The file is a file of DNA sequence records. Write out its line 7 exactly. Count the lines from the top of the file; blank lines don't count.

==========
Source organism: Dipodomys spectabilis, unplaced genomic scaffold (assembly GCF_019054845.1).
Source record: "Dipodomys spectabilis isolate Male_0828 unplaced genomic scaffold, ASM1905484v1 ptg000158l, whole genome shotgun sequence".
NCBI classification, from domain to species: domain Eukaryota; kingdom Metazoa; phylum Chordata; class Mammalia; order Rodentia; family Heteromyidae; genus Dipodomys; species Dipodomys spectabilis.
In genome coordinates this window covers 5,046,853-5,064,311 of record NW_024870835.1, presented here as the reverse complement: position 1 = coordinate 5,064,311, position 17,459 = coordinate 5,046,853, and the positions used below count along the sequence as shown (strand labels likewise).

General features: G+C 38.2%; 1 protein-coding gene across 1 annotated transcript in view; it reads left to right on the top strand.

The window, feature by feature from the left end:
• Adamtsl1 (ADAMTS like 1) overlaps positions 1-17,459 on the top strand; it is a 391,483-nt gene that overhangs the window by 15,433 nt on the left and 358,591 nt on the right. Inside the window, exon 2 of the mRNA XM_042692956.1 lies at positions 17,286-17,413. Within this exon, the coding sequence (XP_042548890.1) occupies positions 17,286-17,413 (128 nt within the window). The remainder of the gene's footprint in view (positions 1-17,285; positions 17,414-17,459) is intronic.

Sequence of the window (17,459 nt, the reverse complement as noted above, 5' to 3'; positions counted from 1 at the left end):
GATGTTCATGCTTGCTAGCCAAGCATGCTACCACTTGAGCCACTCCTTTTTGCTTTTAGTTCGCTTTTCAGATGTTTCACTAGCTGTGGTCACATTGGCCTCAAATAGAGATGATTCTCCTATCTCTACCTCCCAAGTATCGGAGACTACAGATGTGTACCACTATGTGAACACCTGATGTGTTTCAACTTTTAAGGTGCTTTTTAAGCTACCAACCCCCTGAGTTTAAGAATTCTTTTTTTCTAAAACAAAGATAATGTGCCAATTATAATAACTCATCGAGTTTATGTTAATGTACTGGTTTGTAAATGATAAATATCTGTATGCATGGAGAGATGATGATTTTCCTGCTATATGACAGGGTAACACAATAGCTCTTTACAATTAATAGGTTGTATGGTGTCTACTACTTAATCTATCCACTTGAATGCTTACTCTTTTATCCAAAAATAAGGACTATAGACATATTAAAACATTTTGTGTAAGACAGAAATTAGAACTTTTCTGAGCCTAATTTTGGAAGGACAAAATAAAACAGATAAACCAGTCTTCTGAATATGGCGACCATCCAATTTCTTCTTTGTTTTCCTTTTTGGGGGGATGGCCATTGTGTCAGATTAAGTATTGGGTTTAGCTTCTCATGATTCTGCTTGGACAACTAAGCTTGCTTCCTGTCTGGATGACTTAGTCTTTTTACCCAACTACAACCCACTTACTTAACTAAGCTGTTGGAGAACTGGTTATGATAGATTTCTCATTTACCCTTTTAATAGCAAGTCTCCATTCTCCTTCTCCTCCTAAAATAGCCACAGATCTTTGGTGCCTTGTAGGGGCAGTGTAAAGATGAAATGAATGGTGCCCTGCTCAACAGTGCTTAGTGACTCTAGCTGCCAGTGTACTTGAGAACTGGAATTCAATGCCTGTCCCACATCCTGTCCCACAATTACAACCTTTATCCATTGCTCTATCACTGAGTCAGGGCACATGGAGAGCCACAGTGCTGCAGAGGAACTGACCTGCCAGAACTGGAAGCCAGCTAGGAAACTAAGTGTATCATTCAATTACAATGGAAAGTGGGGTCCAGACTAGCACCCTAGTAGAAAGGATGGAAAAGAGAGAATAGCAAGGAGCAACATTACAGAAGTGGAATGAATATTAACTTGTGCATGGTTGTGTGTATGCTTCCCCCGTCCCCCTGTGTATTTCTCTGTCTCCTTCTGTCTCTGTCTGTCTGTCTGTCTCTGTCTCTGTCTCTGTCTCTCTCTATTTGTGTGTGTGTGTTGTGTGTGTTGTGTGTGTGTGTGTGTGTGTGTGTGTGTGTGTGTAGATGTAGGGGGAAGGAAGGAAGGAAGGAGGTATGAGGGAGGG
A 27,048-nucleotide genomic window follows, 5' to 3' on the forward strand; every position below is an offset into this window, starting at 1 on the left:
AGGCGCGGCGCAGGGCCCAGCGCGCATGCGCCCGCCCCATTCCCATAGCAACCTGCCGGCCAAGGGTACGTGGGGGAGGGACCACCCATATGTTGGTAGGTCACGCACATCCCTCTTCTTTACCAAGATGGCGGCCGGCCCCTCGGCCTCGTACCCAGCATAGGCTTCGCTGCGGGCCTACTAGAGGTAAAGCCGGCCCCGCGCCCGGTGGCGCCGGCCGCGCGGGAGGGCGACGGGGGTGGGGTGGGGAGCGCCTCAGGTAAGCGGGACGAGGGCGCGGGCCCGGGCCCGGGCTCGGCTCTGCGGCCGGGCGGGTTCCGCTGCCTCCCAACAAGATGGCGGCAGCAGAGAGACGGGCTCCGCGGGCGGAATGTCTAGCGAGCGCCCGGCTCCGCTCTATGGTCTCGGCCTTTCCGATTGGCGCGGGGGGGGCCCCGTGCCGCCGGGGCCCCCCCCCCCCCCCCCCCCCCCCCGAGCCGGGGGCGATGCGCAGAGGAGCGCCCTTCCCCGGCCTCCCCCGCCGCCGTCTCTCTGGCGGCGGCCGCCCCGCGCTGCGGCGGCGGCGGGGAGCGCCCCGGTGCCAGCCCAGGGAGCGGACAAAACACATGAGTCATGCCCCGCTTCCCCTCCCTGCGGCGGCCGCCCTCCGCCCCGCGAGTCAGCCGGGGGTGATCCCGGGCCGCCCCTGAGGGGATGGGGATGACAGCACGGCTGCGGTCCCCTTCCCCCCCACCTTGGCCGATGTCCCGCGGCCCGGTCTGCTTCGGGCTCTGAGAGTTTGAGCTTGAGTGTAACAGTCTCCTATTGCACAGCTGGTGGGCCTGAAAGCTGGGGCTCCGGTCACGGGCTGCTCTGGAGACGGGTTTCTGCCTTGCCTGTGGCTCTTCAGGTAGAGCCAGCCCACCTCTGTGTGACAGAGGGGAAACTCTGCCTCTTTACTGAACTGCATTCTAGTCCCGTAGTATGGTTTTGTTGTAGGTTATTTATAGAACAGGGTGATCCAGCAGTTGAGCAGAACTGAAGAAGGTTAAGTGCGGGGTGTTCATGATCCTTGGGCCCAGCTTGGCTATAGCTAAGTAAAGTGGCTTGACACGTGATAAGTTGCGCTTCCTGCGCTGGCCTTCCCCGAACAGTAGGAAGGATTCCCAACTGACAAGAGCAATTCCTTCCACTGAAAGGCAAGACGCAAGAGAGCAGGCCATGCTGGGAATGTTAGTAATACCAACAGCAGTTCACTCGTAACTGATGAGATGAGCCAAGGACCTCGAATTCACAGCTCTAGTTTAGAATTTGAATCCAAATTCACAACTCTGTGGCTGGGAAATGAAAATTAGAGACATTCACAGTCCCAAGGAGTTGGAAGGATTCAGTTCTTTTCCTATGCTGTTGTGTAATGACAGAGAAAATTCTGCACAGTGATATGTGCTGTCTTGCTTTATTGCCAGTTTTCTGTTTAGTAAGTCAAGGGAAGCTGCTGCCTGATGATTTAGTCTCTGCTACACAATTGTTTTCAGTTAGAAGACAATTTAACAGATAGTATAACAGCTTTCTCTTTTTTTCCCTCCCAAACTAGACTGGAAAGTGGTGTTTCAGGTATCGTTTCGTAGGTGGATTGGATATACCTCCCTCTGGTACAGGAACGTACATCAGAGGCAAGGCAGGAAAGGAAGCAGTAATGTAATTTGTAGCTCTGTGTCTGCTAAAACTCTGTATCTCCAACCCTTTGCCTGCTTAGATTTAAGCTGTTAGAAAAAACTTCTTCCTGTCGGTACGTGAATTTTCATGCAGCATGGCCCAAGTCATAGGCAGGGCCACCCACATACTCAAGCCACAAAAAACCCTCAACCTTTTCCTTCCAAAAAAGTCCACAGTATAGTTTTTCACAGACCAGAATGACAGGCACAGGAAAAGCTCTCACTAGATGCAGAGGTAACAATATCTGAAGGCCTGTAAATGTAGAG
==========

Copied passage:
• Adamtsl1 (ADAMTS like 1) overlaps positions 1-17,459 on the top strand; it is a 391,483-nt gene that overhangs the window by 15,433 nt on the left and 358,591 nt on the right. Inside the window, exon 2 of the mRNA XM_042692956.1 lies at positions 17,286-17,413. Within this exon, the coding sequence (XP_042548890.1) occupies positions 17,286-17,413 (128 nt within the window). The remainder of the gene's footprint in view (positions 1-17,285; positions 17,414-17,459) is intronic.